So if you want to do a better job of saving money, then literally cheer yourself on every single time that you increase the level of your savings account. Want to get out of debt? Cheer yourself every single time the balance goes down.

Want to really get a hold of your finances? Go after what you really want. And pat yourself on the back every single time you take a defined step towards your real goals, no matter how small that step is.

The problem I had on the past is that I had emotionally defined winning as either big successes in the far off future that I could not control, or as dominance of other people.

But people who get dominated resent it. They want revenge. They aren’t going to help me get a promotion, or come over to advise me on how to fix my house so that I don’t waste 2,000 dollars on a contractor who doesn’t know what he’s doing. (Which one of my friends recently did, saving me tons of time and money.) Dominance may get me a temporary high, but it never moved me a single inch closer to financial independence.

And focusing on things I have no control over will, eventually, lead to misery. Even if, for a while, I make extraordinary progress towards my big far off goals, some day my luck’s going to run out. And when that happens, if my focus has been on things I cannot control, I will crash like a junkie coming down from a high.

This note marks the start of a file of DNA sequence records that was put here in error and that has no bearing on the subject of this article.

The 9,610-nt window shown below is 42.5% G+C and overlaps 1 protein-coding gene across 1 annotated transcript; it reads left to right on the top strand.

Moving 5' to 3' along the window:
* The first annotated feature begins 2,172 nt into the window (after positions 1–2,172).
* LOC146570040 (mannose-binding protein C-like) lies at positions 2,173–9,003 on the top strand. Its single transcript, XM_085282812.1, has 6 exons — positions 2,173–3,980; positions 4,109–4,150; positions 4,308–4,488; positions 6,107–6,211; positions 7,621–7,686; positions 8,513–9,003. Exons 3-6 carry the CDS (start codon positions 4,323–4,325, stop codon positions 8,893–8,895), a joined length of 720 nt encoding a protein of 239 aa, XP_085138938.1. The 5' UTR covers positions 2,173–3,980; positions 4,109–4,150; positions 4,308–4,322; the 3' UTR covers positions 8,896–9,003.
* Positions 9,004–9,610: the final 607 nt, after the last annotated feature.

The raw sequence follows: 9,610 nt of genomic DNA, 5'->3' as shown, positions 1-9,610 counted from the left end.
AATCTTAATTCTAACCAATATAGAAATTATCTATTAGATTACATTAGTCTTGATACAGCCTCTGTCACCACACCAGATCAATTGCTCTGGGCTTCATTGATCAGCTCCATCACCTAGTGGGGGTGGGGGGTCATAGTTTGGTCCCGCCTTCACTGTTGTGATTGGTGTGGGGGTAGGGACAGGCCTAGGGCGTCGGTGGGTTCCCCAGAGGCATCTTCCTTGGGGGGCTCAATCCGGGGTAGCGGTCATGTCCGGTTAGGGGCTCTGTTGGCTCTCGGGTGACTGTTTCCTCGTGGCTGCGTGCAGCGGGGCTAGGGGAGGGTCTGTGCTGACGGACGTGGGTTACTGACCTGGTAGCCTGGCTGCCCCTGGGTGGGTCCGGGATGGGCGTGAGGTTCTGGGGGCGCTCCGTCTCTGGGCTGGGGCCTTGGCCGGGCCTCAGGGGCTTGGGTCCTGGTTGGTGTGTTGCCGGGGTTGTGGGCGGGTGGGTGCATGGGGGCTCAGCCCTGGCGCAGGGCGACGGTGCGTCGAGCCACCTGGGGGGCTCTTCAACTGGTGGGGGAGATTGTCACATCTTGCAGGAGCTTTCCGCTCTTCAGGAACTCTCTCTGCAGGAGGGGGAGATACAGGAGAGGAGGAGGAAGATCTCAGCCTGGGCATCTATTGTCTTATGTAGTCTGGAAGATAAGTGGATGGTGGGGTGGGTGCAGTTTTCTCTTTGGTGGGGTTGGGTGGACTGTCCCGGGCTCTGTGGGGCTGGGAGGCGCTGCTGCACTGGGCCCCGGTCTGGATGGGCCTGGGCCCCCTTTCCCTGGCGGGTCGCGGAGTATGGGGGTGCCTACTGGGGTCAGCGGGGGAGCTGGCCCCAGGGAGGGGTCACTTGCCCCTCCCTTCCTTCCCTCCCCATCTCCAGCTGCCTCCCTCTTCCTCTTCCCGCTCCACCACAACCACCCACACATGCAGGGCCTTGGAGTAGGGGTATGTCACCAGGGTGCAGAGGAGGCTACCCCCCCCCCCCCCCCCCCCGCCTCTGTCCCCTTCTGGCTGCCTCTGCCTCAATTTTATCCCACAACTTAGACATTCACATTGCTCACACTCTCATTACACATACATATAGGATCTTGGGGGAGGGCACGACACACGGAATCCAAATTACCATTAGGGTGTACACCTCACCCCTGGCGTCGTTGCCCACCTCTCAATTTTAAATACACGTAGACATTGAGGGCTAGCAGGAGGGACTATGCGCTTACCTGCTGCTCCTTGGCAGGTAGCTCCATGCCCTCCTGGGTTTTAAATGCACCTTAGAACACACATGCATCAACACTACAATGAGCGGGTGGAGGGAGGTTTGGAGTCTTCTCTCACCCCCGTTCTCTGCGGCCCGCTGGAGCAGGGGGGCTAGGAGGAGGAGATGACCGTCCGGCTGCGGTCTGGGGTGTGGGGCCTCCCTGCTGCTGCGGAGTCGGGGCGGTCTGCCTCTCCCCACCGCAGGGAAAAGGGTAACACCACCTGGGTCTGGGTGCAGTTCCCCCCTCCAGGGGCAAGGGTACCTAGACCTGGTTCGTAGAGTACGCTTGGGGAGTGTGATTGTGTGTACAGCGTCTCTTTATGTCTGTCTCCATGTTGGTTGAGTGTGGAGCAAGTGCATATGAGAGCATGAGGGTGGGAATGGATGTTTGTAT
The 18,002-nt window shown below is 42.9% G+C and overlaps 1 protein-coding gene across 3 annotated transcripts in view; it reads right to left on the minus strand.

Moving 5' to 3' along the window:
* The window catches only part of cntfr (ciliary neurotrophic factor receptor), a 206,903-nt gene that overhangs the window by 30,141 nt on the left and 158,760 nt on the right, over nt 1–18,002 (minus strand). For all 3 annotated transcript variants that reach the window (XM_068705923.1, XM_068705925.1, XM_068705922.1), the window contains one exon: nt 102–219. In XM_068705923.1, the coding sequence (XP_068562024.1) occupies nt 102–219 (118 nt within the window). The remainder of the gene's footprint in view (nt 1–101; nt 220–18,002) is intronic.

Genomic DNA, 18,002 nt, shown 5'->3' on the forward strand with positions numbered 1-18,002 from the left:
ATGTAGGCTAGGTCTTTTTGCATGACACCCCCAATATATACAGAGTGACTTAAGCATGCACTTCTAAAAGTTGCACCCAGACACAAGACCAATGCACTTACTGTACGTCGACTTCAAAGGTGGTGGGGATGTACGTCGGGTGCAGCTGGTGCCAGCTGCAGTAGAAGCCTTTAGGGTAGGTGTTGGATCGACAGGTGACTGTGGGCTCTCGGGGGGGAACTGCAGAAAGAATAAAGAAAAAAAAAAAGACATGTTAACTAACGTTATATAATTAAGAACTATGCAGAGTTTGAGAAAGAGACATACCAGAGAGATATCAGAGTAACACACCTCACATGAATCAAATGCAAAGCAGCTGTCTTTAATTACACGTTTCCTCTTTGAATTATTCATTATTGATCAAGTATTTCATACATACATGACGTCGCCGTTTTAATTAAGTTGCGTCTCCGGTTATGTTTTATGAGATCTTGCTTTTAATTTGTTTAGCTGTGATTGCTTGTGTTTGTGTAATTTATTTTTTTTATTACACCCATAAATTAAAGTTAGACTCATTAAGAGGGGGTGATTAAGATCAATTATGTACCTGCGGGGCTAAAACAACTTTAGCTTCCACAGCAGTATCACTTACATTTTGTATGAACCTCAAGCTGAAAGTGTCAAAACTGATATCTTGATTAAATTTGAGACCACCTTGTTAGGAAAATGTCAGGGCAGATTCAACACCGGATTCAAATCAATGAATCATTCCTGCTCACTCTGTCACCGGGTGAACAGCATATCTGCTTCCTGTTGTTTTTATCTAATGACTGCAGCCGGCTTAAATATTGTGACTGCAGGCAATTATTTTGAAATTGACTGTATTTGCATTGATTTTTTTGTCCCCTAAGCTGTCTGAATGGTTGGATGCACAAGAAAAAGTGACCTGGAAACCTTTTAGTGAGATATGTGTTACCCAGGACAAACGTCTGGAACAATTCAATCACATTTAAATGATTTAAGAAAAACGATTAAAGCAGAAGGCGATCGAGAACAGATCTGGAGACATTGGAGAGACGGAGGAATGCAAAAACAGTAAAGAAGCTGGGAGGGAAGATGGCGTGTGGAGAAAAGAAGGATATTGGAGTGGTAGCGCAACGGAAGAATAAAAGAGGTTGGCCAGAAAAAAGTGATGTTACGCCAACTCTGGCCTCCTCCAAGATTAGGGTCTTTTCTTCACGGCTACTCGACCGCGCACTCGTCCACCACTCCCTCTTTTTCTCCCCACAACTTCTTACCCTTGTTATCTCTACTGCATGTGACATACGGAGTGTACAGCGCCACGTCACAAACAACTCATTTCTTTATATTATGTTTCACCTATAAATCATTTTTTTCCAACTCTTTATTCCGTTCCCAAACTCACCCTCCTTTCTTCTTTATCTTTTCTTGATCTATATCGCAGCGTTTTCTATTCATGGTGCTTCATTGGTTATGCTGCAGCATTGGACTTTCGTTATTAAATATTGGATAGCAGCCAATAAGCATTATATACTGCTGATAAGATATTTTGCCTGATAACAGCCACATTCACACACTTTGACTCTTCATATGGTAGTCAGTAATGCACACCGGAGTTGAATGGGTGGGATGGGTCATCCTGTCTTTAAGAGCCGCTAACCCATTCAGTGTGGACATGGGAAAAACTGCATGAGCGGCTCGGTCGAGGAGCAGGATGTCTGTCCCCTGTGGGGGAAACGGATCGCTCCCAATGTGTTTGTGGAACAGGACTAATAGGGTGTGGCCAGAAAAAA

This is to say nothing of the fact that “big successes” are so far in the future that I won’t get an emotional payoff soon enough to really change my identity anyway!

So the good news here is that you can use your pettiest impulses to achieve extraordinary goals. If you can successfully define winning as taking small steps to achieve the impossible, you will eventually start to feel compelled to do what’s necessary in much the same way that you are compelled by your Facebook addiction to check your notifications every 10 minutes.

You will find that you can’t help but do the right thing, just like I am standing here at my computer writing. I was going to quit but I can’t let it go. It is like an addiction, and that is wonderful. Yes, seriously, you can get addicted to doing the right thing.

Your emotions don’t always have your best interests in heart, in large part because many of them are still living in the world as it existed 10,000 years ago. But no matter how outdated, petty or small your emotions might seem, they can be harnessed to push you to overcome any obstacle.

The whole key is to celebrate small victories along the way. It’s those little day-to-day celebrations that will change your actual identity. The “big stuff”, the grand commitments, the high-flown speeches, they won’t really change you. They merely inspire you, and that’s not enough. Because inspiration is just another fleeting emotion that doesn’t stick around.


  1. We all make decisions with our emotions.
  2. Those emotions are often incredibly petty.
  3. The pettiness can usually be defined as “winning” and “losing”, in the crudest senses of those words.
  4. When you celebrate small victories on your path to change, you are changing what winning and losing means.
  5. Changing your emotional definition of winning and losing changes your unconscious choices and gets you addicted to a positive path of change.

(There is now a part 2 to this post. Check it out!)